Shelves: nonfiction, essays
"At this point in our technological evolution, to read a novel is to engage in probably the second-largest single act of pleasure-based data transfer that can take place between two human beings, exceeded only by sex. Novels are characterized by their intimacy, which is extreme, by their scale, which is vast, and by their form, which is linguistic and synesthetic. The novel is a kinky beast."
Fatma
DNF at 60%. im just not really feeling this right now.
Sadie-jane (Say-dee-Jane) Nunis
Ok definitely need a lighter read after today's two books... lol

2019 reading challenge - A book written by an author from Asia, Africa, or South America
Sunny
Obviously not as good as some of his fictional stuff but this was interesting in places and some of the essays were close to the heart in that mine and Mohsin’s backgrounds are quite similar. Both Muslim, similar (ish age), Mohsin was a management consultant, I still am, both born in Lahore, and lived in London. I like his style of writing and this is a short book which serves as a collection of some of his essays he has written on various subjects. Here are a few of the interesting points he ma ...more
Biblio Files (takingadayoff)
Mohsin Hamid is a novelist, and he also writes a lot of nonfiction in the form of essays and articles for a wide range of publications such as The New York Times, the Guardian, literary journals, and Pakistani magazines. The essays in Discontent and its Civilizations (a clever play on the title of a classic by Freud) are from the years 2000-2014 and cover Hamid's time as a resident of New York, London, and Lahore, Pakistan.

It's a compact volume of pieces, only about 200 pages, and the essays the
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Privy Trifles
Mar 18, 2015 rated it really liked it  ·  review of another edition
Shelves: owned, review
Having read the first two works of the author he is one on my can-be-grabbed-without-reading-the-blurb category! But the moment I saw this one I knew I wanted to read this for it had dispatches from Lahore, New York and London three cities I have always been fascinated with for the distinct lives they hold within their realms.

I began reading this book without any pre-conceived notions or ideas as I wanted to just bask in his words and ideologies. I didn’t want my own thoughts to overlap his and
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Denise
May 29, 2018 rated it really liked it  ·  review of another edition
Nice quick read. Felt like conversing with a friend. This book has a few sections, split between his lived experiences, art and how it has affected his life, and then the political views he expresses at the end.

“The United States needs to address this contradiction. It seeks to stand for national greatness and human equality. Yet its greatness is in part built upon the denial of the equality of others outside its borders” (141).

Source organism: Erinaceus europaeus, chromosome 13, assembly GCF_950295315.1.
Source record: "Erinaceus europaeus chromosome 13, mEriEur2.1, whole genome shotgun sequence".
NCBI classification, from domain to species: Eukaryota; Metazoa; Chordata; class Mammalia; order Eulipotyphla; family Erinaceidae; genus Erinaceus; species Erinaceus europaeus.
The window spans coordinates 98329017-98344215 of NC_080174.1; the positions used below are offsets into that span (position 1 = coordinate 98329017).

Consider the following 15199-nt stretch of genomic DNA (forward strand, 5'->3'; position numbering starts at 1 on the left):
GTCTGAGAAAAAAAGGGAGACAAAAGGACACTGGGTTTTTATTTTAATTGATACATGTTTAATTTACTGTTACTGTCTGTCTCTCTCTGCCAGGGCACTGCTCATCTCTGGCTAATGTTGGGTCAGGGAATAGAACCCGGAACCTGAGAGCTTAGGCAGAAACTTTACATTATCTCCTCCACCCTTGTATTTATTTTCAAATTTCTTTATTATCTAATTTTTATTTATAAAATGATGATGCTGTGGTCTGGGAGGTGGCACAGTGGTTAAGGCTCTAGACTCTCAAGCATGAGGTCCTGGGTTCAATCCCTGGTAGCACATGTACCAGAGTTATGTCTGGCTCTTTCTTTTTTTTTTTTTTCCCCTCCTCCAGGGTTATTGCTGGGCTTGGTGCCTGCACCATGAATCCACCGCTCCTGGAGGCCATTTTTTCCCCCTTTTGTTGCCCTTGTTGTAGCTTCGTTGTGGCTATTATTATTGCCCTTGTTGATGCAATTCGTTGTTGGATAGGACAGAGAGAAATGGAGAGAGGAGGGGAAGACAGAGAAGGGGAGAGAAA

Learned a bit from another perspective and how small things stick wi
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Ali
Apr 27, 2015 rated it liked it  ·  review of another edition
Globalization is a brutal phenomenon. It brings us mass displacement, wars, terrorism, unchecked financial capitalism, inequality, xenophobia, climate change. But if globalization is capable of holding out any fundamental promise to us, any temptation to go along with its havoc, then surely that promise ought to be this: we will be more free to invent ourselves
Simon Sweetman
Nov 13, 2014 rated it really liked it  ·  review of another edition
Some great writing here - nice, breif essays, good range of topics (broad). Some good talking/thinking points. Recommended.
Christian Quaresma
In his collection of essays, Discontent and Its Civilizations, Mohsin Hamid presents himself primarily as a moralist. The book is carefully curated by the author to invite you into his life, his practice, and his pluralistic and humane worldview.

Hamid is focused on his native Pakistan, looking at the young country and its relation to the world from New York, London and Lahore, having called all three places home in the fifteen years that span this collection. He begins with an anecdote about a
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Pragya
Mar 30, 2015 rated it really liked it  ·  review of another edition
Shelves: 4-stars, 2015, non-fiction
Read more reviews Reviewing Shelf.

To tell the truth, the only reason I picked up this book in the first place was because the author was famous for having written The Reluctant Fundamentalist which went on to become a major motion picture. Otherwise, a book with a title like that would have been easily glossed over.

The book has been divided by essays into three parts - Life, Art and Politics. It's difficult to choose which part I liked the most. But yes, I found the first two parts more easy to

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Mohsin Hamid is the author of four novels, Moth Smoke , The Reluctant Fundamentalist , How to Get Filthy Rich in Rising Asia , and Exit West , and a book of essays, Discontent and Its Civilizations .

His writing has been featured on bestseller lists, adapted for the cinema, shortlisted for the Man Booker Prize, selected as winner or finalist of twenty awards, and translated into thir